By willing himself to do so, Doll Man can shrink to a height of six inches and a proportionate weight, or return to his normal size and weight. At his six-inch height Doll Man retains the strength of a normal-size man, and he is a superb athlete and hand-to-hand combatant. In recent years Doll Man has developed psionic powers enabling him to levitate objects or destroy them with a mental blast. Doll Man has apparently aged little or not at all over the decades, perhaps due to the mystic presence of Uncle Sam in the Freedom Fighters. Doll Man wears a special costume that changes size as he does.
Lester Colt is a famous U.S. special operator, holding a B.A. in international politics and advanced degrees in the sciences. He is an “Operational Management and Strategic Advisor” to S.H.A.D.E. Colt seems to be highly trained in the martial arts, as well as being a very capable battlefield leader. Lester has a series of action figures named in his honor. However, he follows an "ends justifies the means" policy in his mission, and in Uncle Sam and the Freedom Fighters #1 is shown cold-bloodedly killing a drug dealer in front of the man's young son at the boy's birthday party (he had infiltrated the drug dealer's home disguised as one of his own action figures). This action earns him a severe rebuke from the revived Uncle Sam in later issues when he defects from S.H.A.D.E. and joins the new Freedom Fighters.
Colt is romantically involved with scientist and former S.H.A.D.E. employee, Emma Glenn. Eager to contribute to his country in something other than war, Lester agreed to an experiment created by Emma's father, which reduced him to his present height. A S.H.A.D.E. squad, masquerading as a terrorist group, killed Emma's father and destroyed the lab. Now stuck at a permanent height of six inches tall, Colt attempted to distance himself from Glenn, hoping to spare her the pain of a miniaturized boyfriend. Despite this, there are still strong feelings between the two and they are learning to cope with their new situation. This is aided by trips to The Heartland, the current Freedom Fighters' extradimensional home base, where Colt is mystically restored to full height for brief periods.
In the new Freedom Fighters series (2007-8), Lester undergoes a procedure with several other shrunken people, including Darrel Dane, to be returned to normal size. However, the experiment goes horribly wrong, and the group are fused together in a human-sized monstrosity. Lester is eventually freed and returned to his normal size.
In May 2012, DC Comics announced on its website the release of a new comic book miniseries, Phantom Lady and Doll Man, featuring completely new versions of the characters, with no relation to their Freedom Fighter predecessors other than the character names. These were part of the "Second Wave" of its continuity reboot and entire-line relaunch, "The New 52," begun in September 2011 following on from the Flashpoint limited series.
The new Doll Man is Dane Maxwell, a gifted inventor who operates out of an ad hoc laboratory in a junkyard. He is a friend and frequent romantic partner of the new Phantom Lady, Jennifer Knight, whose crime-fighting equipment he invents and repairs. When his lab is invaded by criminals, Maxwell is locked in an experimental chamber he invented and permanently shrunk to the size of an action figure. He creates a jetpack to aid his mobility and becomes Phantom Lady's crime-fighting partner Doll Man. The existence of the previous Doll Men in current DC Comics continuity has not been confirmed.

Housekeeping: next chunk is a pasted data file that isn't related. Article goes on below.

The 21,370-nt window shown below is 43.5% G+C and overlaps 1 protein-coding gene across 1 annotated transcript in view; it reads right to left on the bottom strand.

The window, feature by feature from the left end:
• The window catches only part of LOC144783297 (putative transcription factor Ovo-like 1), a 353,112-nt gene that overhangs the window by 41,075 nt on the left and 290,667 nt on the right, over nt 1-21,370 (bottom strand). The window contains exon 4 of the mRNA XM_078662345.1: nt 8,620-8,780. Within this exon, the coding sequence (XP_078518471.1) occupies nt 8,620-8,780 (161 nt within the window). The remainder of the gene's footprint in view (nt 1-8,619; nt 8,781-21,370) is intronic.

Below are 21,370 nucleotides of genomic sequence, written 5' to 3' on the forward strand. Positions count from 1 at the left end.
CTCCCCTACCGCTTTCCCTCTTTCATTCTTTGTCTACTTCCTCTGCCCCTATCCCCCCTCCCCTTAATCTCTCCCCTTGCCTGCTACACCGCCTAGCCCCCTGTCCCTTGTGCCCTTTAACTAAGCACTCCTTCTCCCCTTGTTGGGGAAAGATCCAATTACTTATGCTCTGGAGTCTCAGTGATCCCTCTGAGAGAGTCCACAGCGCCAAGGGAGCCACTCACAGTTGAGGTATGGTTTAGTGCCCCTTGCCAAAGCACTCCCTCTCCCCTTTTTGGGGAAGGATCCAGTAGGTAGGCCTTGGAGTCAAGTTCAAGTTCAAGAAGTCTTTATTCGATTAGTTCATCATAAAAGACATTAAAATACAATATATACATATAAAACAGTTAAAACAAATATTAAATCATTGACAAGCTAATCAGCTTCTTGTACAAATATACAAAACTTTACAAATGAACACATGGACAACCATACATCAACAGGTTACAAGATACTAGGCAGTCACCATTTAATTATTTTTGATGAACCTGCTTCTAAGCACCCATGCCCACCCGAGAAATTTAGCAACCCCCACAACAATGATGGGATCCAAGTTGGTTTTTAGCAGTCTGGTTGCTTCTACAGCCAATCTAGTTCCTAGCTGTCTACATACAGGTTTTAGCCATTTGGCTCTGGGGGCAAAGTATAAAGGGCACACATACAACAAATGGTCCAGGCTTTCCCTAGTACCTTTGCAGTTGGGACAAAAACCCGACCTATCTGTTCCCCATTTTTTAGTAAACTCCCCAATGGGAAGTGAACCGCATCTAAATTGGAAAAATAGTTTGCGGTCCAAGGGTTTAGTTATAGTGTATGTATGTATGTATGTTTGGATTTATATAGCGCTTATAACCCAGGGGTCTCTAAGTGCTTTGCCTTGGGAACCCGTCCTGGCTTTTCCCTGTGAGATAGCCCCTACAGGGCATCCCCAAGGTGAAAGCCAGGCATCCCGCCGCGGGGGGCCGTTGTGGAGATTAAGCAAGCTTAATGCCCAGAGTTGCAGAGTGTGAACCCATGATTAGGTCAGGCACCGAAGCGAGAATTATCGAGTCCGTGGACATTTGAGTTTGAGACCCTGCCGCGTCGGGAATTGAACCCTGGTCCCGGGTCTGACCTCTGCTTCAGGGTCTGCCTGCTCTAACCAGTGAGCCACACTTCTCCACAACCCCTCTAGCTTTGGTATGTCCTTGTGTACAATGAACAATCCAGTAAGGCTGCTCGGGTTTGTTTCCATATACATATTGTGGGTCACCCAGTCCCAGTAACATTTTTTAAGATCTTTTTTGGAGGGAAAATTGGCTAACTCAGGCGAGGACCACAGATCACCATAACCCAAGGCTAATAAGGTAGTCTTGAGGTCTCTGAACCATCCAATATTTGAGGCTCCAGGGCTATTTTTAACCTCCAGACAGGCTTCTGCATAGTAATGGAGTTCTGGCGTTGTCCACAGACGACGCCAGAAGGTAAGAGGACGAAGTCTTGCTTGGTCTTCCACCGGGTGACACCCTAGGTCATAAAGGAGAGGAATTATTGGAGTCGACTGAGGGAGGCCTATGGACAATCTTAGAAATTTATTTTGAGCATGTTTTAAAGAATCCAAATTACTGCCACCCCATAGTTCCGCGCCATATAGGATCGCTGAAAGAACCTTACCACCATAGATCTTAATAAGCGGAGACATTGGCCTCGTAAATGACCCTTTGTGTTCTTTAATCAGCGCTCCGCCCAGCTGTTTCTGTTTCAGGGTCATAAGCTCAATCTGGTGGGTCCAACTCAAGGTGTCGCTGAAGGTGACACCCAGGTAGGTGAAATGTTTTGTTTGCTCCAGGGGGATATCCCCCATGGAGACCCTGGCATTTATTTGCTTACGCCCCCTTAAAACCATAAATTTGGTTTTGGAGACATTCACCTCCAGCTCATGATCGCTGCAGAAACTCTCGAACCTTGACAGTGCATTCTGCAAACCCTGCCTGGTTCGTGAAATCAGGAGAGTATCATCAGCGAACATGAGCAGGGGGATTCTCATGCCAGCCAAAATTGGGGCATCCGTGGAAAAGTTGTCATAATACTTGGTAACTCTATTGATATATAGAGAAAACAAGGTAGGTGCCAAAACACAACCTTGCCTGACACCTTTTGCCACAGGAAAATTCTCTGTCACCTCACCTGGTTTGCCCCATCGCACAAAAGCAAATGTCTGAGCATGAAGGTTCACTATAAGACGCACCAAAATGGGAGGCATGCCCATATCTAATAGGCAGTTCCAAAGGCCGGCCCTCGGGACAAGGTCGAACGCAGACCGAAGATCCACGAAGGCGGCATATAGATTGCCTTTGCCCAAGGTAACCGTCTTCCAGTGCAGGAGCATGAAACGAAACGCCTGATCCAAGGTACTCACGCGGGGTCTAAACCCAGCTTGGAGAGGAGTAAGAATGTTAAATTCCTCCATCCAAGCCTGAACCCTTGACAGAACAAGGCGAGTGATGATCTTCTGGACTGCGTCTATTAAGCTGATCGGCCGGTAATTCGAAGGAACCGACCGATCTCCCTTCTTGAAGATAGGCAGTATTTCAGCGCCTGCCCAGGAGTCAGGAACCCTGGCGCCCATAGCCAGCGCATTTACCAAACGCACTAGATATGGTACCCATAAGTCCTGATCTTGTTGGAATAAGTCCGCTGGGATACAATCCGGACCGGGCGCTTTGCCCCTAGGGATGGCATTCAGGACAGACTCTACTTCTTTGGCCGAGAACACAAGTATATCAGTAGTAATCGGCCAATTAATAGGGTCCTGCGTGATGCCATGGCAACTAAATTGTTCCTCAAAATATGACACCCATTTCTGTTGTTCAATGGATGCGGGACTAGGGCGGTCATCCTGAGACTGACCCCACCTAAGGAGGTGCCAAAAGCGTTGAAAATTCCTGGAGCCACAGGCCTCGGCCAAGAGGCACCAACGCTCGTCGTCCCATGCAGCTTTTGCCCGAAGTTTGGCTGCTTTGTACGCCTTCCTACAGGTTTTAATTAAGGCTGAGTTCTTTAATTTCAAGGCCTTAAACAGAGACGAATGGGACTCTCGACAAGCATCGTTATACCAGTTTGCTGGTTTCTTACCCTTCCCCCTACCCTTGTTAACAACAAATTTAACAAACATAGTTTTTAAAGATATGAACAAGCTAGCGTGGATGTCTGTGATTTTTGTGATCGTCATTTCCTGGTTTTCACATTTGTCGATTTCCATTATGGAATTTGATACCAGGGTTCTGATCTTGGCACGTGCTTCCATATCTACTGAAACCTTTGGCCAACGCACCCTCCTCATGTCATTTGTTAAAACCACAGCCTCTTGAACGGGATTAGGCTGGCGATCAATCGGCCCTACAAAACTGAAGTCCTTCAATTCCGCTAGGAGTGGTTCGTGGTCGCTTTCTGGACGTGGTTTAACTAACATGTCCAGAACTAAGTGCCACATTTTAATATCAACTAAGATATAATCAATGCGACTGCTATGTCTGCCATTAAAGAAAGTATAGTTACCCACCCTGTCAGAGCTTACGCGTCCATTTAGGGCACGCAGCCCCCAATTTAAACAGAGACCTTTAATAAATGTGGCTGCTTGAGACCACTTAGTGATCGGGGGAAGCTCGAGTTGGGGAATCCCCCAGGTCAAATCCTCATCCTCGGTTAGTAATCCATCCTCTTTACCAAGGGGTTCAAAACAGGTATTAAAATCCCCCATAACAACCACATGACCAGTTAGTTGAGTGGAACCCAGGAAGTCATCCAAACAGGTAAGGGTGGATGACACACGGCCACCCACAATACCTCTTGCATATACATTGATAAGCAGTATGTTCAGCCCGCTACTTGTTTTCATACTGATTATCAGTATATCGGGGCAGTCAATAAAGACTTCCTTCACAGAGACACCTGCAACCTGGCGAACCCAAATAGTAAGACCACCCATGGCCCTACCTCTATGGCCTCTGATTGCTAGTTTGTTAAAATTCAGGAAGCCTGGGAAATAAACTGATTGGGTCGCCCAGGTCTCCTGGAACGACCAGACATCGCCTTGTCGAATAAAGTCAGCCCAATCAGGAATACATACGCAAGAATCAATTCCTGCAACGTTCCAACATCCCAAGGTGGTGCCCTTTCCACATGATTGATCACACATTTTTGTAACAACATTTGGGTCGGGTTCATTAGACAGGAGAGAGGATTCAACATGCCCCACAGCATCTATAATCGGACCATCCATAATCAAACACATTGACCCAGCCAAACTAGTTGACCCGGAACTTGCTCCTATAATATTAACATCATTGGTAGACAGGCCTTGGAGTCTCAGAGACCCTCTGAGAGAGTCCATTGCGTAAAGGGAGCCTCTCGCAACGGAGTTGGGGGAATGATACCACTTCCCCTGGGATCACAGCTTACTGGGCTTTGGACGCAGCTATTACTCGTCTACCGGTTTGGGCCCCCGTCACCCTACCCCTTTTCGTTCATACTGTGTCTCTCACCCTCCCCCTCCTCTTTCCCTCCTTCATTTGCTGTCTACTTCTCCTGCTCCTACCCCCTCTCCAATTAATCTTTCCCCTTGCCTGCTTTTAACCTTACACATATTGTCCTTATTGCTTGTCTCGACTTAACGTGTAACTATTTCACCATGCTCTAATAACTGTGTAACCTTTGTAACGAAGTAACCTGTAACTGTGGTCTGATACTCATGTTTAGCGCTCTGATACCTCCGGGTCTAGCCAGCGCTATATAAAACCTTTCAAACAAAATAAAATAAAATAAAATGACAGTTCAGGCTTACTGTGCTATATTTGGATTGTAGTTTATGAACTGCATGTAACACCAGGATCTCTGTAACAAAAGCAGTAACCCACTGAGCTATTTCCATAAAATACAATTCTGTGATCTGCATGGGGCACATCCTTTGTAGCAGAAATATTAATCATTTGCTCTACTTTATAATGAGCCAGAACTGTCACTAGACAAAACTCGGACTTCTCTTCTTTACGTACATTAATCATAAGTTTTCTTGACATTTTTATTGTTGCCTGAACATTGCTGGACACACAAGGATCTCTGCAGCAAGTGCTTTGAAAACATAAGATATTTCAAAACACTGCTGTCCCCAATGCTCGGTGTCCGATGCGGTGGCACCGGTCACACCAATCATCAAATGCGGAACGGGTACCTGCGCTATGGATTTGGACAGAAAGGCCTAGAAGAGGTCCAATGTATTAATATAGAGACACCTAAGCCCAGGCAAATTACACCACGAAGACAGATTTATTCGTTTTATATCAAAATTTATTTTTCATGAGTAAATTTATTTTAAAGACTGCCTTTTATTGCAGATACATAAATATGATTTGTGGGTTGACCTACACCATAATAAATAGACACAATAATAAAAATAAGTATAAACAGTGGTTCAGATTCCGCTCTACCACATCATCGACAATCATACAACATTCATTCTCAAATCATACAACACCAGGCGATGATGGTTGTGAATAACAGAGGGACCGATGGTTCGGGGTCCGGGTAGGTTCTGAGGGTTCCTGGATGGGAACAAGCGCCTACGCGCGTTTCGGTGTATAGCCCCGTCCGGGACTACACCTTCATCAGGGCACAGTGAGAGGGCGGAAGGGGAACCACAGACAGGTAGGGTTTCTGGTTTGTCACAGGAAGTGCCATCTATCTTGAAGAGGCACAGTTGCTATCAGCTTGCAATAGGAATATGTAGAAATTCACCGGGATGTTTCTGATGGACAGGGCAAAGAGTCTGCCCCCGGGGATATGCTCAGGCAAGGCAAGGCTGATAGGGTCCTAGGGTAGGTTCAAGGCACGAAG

- A version of Doll Man and Doll Girl about whom little has been revealed briefly appeared in Titans Secret Files #2.
- DC has another unrelated character called Doll Man, a non-powered criminal who encounters Batgirl.
- In the final issue of 52, a new Multiverse is revealed, originally consisting of 52 identical realities. Among the parallel realities shown is one designated "Earth-10". As a result of Mister Mind "eating" aspects of this reality, it takes on visual aspects similar to the pre-Crisis Earth-X, including the Quality characters. The names of the characters and the team are not mentioned in the panel in which they appear, but a character visually similar to the Darrel Dane Doll Man appears.. Based on comments by Grant Morrison, this alternate universe is not the pre-Crisis Earth-X.
- New Super-Man features a character named Folding Paper Man (a analog of Doll Man).
In other media
- A super-villain called Dollman made a one-shot appearance in the 1968 Filmation cartoon series featuring Batman and Robin. He was, however, more reminiscent of the Puppet Master (a Golden Age Bat-foe from Detective Comics v.1/#212).
- The Darrel Dane version of Doll Man appears in the Batman: The Brave and the Bold episode "Cry Freedom Fighters" voiced by Jason C. Miller. He is shown as a member of the Freedom Fighters and was distrustful toward Plastic Man when he said he had no knowledge of patriotism.
- An Earth-X version of Doll Man appears in the Arrowverse-adjacent CW Seed animated series Freedom Fighters: The Ray, voiced by Matthew Mercer.
- Jimenez, Phil (2008), "Doll Man", in Dougall, Alastair, The DC Comics Encyclopedia, New York: Dorling Kindersley, p. 107, ISBN 0-7566-4119-5, OCLC 213309017
- Greenberger, Robert (2008), "Freedom Fighters", in Dougall, Alastair, The DC Comics Encyclopedia, New York: Dorling Kindersley, p. 131, ISBN 0-7566-4119-5, OCLC 213309017
- DC Comics Blog: "Announcing Phantom Lady and Doll Man," Alex Nagorski, 5/11/12, 8:00 AM EDT.
- 52 52: 12/1 (May 2, 2007), DC Comics